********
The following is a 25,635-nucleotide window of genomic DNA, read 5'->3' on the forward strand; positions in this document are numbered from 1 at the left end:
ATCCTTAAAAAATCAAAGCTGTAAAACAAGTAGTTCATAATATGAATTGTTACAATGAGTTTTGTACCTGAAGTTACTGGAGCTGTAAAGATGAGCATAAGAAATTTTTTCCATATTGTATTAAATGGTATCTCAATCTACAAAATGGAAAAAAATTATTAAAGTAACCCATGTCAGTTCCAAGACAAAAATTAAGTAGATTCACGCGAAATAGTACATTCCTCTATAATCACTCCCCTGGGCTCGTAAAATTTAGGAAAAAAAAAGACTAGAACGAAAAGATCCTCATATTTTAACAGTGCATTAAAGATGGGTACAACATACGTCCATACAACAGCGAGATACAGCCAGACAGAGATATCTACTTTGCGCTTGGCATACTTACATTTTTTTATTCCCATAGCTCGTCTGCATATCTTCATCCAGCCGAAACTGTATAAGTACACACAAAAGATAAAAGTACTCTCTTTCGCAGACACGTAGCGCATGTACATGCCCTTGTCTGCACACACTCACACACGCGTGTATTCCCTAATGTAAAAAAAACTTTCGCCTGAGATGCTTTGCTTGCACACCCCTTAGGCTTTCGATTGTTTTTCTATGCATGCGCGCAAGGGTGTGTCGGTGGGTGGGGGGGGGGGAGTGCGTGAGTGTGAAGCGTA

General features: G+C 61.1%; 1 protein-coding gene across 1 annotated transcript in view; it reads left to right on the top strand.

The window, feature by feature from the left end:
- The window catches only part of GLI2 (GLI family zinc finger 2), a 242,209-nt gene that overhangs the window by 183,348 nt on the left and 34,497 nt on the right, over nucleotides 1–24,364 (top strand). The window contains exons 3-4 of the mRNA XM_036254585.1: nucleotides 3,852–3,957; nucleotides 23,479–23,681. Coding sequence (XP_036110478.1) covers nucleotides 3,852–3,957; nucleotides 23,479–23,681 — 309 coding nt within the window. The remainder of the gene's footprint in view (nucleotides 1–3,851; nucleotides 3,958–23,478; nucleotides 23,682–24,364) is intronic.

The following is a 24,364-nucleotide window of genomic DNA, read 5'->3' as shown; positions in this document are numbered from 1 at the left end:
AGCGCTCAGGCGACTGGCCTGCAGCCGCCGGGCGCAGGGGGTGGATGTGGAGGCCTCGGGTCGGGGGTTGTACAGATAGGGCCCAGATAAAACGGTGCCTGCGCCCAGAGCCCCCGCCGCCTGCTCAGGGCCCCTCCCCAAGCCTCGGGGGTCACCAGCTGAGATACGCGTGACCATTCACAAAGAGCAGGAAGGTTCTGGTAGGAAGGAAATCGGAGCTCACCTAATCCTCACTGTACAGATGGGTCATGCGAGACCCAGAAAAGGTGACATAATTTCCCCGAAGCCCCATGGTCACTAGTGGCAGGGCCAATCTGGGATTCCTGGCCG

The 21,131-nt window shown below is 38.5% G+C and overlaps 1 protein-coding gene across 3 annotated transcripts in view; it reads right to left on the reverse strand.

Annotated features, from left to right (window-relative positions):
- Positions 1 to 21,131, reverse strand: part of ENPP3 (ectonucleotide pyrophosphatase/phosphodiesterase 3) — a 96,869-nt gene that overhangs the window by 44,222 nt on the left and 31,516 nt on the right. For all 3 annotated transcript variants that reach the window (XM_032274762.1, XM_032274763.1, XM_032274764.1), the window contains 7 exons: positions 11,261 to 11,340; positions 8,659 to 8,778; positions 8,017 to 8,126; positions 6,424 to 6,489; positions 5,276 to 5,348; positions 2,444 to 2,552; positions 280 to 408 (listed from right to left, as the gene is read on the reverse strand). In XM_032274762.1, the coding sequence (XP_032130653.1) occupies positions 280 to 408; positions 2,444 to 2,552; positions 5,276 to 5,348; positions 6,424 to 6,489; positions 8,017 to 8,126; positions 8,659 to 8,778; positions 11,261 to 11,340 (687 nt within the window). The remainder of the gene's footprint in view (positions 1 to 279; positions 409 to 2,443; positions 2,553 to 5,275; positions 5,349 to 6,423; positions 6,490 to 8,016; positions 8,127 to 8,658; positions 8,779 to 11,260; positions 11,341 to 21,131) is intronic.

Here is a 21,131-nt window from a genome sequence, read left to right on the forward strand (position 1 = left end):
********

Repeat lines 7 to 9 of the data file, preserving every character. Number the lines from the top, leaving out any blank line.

AGCGCTCAGGCGACTGGCCTGCAGCCGCCGGGCGCAGGGGGTGGATGTGGAGGCCTCGGGTCGGGGGTTGTACAGATAGGGCCCAGATAAAACGGTGCCTGCGCCCAGAGCCCCCGCCGCCTGCTCAGGGCCCCTCCCCAAGCCTCGGGGGTCACCAGCTGAGATACGCGTGACCATTCACAAAGAGCAGGAAGGTTCTGGTAGGAAGGAAATCGGAGCTCACCTAATCCTCACTGTACAGATGGGTCATGCGAGACCCAGAAAAGGTGACATAATTTCCCCGAAGCCCCATGGTCACTAGTGGCAGGGCCAATCTGGGATTCCTGGCCG

The 21,131-nt window shown below is 38.5% G+C and overlaps 1 protein-coding gene across 3 annotated transcripts in view; it reads right to left on the reverse strand.

Annotated features, from left to right (window-relative positions):